Room to Manoeuvre

3 January 2011

I see [language] as a play between constraint and room to manoeuvre. If you think of language in the traditional way, as a correspondence between a word with its established meaning on the one hand and a matching perception on the other, then it starts coagulating. It’s just being used as a totally conventional system for pointing out things you want other people to recognise. It’s all about pointing out what everyone can agree is already there. When you think about it, though, there’s a unique feeling to every experience that comes along, and the exact details of it can never be exhausted by linguistic expression. That’s partly because no two people in the same situation will have had exactly the same experience of it – they would be able to argue and discuss the nuances endlessly. And it’s partly because there was just too much there between them to be completely articulated – especially if you think about what was only there potentially, or virtually. But there are uses of language that can bring that inadequation between language and experience to the fore in a way that can convey the ‘too much’ of the situation – its charge – in a way that actually fosters new experiences.

Navigating movements – Brian Massumi interviewed by M. Zournazi in ‘Hope: new philosophies for change’ Pluto Press.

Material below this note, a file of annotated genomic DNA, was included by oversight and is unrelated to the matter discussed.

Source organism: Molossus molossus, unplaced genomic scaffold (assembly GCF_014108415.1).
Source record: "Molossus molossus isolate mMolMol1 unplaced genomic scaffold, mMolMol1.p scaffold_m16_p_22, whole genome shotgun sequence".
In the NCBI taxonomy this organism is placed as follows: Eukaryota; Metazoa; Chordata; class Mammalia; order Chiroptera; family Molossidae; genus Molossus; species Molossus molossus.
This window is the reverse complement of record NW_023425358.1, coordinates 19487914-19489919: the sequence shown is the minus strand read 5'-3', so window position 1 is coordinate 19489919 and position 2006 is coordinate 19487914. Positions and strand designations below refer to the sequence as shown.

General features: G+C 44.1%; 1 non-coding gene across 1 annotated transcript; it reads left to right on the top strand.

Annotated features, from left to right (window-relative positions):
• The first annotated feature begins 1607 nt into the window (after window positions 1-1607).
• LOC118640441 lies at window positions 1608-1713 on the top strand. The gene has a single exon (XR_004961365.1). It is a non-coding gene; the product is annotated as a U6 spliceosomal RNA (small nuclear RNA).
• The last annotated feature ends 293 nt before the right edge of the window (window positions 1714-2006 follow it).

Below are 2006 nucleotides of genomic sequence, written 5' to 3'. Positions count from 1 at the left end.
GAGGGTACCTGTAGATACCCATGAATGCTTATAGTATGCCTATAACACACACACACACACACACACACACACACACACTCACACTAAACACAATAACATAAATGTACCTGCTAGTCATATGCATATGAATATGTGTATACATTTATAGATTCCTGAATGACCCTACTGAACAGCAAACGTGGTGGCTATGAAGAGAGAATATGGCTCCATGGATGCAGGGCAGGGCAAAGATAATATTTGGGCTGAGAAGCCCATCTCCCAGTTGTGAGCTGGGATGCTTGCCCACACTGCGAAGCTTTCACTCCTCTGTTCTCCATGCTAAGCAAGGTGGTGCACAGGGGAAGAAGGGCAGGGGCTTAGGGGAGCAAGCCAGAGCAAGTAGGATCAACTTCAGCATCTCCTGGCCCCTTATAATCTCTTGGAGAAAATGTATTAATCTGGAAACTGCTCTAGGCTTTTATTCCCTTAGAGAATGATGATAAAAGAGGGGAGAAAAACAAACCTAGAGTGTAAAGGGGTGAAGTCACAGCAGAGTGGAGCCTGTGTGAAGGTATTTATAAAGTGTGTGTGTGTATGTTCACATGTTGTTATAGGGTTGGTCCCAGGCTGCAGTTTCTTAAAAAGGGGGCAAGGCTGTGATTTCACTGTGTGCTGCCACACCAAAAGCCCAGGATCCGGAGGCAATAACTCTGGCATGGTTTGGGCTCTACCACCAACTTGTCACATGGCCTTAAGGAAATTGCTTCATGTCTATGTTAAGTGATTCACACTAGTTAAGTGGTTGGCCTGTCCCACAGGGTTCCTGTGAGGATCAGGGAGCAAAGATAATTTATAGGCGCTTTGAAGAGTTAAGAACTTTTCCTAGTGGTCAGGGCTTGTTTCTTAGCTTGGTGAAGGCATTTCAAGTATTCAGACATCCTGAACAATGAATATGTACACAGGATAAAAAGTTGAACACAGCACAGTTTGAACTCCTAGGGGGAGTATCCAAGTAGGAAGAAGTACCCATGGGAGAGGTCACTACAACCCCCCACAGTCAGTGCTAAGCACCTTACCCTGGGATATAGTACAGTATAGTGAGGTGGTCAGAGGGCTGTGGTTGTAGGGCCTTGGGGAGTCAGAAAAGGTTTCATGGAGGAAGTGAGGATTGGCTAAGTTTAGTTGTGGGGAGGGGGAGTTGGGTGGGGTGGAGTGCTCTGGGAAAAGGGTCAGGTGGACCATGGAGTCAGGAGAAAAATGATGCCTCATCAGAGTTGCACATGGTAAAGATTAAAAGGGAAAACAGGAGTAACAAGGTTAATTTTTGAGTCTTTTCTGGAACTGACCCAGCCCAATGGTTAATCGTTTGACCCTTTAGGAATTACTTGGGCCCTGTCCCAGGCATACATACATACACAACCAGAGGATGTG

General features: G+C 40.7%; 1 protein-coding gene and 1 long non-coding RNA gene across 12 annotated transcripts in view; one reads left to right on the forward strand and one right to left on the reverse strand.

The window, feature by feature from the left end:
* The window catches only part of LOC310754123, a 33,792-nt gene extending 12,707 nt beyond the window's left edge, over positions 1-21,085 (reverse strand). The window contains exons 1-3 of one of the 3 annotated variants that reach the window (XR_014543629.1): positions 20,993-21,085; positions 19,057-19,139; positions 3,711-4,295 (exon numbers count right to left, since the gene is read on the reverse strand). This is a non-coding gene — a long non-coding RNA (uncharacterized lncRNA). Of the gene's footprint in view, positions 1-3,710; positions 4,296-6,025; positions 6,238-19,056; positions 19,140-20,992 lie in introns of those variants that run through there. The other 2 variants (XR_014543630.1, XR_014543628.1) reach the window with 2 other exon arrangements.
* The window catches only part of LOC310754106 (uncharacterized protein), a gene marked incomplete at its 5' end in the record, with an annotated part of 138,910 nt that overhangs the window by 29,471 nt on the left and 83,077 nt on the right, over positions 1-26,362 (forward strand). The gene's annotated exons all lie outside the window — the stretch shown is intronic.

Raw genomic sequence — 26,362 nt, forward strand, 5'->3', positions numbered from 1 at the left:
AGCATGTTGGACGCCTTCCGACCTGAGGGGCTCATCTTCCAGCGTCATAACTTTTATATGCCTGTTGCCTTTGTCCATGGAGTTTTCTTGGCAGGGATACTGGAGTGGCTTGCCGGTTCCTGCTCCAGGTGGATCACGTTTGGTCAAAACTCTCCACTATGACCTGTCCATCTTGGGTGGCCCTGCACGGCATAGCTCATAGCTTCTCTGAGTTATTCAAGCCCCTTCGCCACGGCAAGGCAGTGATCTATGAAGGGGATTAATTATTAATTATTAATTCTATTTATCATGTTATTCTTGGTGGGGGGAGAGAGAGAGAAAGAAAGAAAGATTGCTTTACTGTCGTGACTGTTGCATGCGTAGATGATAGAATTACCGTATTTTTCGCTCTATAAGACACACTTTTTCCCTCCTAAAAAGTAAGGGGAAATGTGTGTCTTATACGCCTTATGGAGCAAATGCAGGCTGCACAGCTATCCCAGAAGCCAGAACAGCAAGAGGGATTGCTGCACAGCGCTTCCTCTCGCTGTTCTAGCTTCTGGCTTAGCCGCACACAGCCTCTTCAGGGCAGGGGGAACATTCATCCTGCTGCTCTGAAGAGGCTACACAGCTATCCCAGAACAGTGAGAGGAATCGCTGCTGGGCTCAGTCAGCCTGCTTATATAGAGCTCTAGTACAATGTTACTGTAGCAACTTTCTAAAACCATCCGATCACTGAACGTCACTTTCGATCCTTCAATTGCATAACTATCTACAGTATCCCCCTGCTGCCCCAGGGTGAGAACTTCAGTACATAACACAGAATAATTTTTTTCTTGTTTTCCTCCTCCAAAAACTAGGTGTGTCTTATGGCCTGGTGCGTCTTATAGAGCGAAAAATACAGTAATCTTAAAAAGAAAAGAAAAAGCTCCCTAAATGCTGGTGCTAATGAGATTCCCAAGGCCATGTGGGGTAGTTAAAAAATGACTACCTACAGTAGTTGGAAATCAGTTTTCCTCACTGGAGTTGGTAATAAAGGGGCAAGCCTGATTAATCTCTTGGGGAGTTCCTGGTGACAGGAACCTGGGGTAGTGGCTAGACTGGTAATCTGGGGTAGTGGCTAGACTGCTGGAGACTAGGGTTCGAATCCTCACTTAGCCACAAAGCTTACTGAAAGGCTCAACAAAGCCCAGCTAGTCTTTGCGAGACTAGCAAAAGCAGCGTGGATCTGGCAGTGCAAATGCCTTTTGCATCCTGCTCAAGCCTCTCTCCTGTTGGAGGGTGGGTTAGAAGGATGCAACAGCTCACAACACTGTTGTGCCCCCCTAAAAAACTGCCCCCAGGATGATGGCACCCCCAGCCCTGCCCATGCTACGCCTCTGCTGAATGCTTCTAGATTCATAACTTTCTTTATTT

Andy Field flags the virtual/SMS performance I made last year – An S.M.S (A Short Message Spectacle) – in his round up of performances from 2010. Meanwhile my latest virtual/imaginary performance venture – Vacuum Days – makes it to the very early fourth day of a planned 365 tomorrow.


Over the course of two painstaking years in the late 1990s, Saddam Hussein… sat regularly with a nurse and an Islamic calligrapher; the former drawing 27 litres of his blood and the latter using it as a macabre ink to transcribe a Qur’an. But since the fall of Baghdad, almost eight years ago, it has stayed largely out of sight – locked away behind three vaulted doors. It is the one part of the ousted tyrant’s legacy that Iraq has simply not known what to do with.

More here.


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